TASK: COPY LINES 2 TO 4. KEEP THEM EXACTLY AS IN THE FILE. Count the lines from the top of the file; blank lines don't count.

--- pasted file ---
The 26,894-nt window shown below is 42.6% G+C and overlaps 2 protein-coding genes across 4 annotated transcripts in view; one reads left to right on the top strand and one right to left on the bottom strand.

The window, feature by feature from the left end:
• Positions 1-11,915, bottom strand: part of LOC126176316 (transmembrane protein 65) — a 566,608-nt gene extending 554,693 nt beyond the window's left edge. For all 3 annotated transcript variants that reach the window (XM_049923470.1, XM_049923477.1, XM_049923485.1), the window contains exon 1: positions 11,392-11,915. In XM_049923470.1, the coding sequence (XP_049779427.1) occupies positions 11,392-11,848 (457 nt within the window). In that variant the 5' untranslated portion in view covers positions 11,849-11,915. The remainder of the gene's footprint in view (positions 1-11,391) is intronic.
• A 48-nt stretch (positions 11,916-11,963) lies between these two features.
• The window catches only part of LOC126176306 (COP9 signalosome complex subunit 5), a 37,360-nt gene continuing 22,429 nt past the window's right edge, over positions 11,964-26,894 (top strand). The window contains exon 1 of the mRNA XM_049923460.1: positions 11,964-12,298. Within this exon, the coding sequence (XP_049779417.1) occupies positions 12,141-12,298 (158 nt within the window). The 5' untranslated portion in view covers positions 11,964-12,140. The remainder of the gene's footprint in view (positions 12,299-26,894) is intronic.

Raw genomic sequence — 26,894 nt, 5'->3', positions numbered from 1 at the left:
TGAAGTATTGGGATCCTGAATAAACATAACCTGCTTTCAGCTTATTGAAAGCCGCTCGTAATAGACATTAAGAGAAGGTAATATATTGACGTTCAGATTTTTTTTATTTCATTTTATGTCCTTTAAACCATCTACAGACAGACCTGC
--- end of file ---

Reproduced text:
The window, feature by feature from the left end:
• Positions 1-11,915, bottom strand: part of LOC126176316 (transmembrane protein 65) — a 566,608-nt gene extending 554,693 nt beyond the window's left edge. For all 3 annotated transcript variants that reach the window (XM_049923470.1, XM_049923477.1, XM_049923485.1), the window contains exon 1: positions 11,392-11,915. In XM_049923470.1, the coding sequence (XP_049779427.1) occupies positions 11,392-11,848 (457 nt within the window). In that variant the 5' untranslated portion in view covers positions 11,849-11,915. The remainder of the gene's footprint in view (positions 1-11,391) is intronic.
• A 48-nt stretch (positions 11,916-11,963) lies between these two features.